中青漫评丨铁路青年为五四精神再谱华章

And to and fro on the ramparts, the sentry, in an uniform of the same hue as the sun-baked bricks, paced his beat, invisible but for a needle of light on his fixed bayonet; till when crossing a patch of light he was seen like an apparition, lost again in the shadow of the wall.

Even more than the assembly of their relatives and friends, the prisoners at the bar maintained the impassive mien of men who attach no disgrace to a sentence pronounced by a conquering race; they would take the penalty without a murmur, as one of the inevitable incidents of this life, which to them is but a stage, a passage to a higher existence.

Opposite the hotel, beyond the tennis club, is a sort of no-man's-land, where carriages are housed under tents. Natives dust and wash and wipe down the carriages in the sun, which is already very hot; and the work done, and the carriages under cover, out come swarms of little darkies, like ants, who squall and run about among the tents till sunset.

A forest in flower: Indian almond trees white, other trees yellow, a kind of magnolia with delicate pink blossoms; and among these hues like perfume, flew a cloud of birds, black, shot with glistening metallic green, and butterflies of polished bronze and dark gold flashed with blue, and others again sprinkled with white on the nacreous, orange-tinted wings. "Farewell," said he, "and may the Almighty protect you, for you look kind."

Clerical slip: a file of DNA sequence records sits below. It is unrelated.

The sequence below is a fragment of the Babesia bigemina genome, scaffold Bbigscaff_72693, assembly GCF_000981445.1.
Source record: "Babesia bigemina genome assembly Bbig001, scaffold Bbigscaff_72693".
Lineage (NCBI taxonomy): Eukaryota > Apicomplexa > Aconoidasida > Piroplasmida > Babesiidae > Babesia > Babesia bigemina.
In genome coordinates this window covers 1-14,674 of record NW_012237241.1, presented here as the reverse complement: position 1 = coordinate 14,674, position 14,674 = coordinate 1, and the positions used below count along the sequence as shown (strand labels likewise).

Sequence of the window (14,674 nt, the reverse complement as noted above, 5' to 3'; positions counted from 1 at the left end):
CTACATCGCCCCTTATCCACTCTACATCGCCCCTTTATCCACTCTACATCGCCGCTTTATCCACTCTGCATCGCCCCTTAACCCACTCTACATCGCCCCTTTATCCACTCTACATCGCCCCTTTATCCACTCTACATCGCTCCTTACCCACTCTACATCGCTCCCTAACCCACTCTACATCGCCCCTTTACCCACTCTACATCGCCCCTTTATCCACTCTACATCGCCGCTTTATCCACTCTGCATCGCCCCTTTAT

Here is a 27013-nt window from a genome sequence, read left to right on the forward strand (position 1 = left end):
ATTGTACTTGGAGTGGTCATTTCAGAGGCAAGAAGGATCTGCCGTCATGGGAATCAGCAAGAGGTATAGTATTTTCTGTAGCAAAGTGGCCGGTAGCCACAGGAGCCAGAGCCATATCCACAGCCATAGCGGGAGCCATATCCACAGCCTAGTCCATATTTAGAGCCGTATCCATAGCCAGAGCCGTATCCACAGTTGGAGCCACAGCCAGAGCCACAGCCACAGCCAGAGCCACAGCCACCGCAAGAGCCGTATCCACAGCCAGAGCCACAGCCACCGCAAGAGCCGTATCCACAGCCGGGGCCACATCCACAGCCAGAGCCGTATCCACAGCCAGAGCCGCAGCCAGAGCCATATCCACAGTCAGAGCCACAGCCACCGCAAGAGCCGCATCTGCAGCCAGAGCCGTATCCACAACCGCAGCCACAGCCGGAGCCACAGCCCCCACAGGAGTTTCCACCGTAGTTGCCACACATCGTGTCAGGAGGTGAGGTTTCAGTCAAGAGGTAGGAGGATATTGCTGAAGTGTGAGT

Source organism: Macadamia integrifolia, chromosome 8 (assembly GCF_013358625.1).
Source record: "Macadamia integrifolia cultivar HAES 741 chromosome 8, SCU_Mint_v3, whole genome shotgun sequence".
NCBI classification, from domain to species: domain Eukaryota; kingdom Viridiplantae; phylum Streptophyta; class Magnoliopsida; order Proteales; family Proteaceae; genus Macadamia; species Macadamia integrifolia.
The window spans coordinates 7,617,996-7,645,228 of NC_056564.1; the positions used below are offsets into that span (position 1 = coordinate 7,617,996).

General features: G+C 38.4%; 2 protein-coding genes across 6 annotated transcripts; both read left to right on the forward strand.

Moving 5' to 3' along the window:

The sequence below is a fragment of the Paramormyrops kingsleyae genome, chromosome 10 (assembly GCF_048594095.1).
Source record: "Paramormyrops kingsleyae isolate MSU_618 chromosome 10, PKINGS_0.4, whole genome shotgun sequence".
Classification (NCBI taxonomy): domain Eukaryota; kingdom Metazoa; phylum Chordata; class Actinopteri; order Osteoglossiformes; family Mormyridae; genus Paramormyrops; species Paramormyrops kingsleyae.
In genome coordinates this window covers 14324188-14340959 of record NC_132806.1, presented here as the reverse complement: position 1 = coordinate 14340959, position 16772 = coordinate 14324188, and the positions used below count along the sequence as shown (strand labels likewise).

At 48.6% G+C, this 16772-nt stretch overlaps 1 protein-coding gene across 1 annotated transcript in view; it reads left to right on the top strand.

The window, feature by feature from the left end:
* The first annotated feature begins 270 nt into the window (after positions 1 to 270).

Just within the enclosure to our right is a tomb. A Mohammedan who came forth to take the sacred[Pg 74] hill, the brother of an emperor of Delhi, fell dead at the foot of a Ja?n idol, which he had dared to touch with his staff. How the legend developed it is impossible to say; but this warrior, buried on the spot where he was stricken down by the divinity, has the miraculous power of curing barrenness in the women who invoke him. Votive offerings, little cradles daubed with yellow and red, are heaped on the pavement and hang to the railing. The little princess had made her way between the seats, close up to us; she was wrapped in dark-coloured gauze, with woven gold borders, so light! scarcely less light than the diaphanous material of the dress. And as I admired this wonderful silk, the Rajah had some bayadres' dresses brought out for me to see: twelve or fifteen skirts, one above another, pleated and spangled with gold, yet, hanging to one finger, scarcely the weight of a straw.

The cathedral, embowered in shrubs and tall banyans, stands on a square, where a pedestal awaits the bust of Dupleix.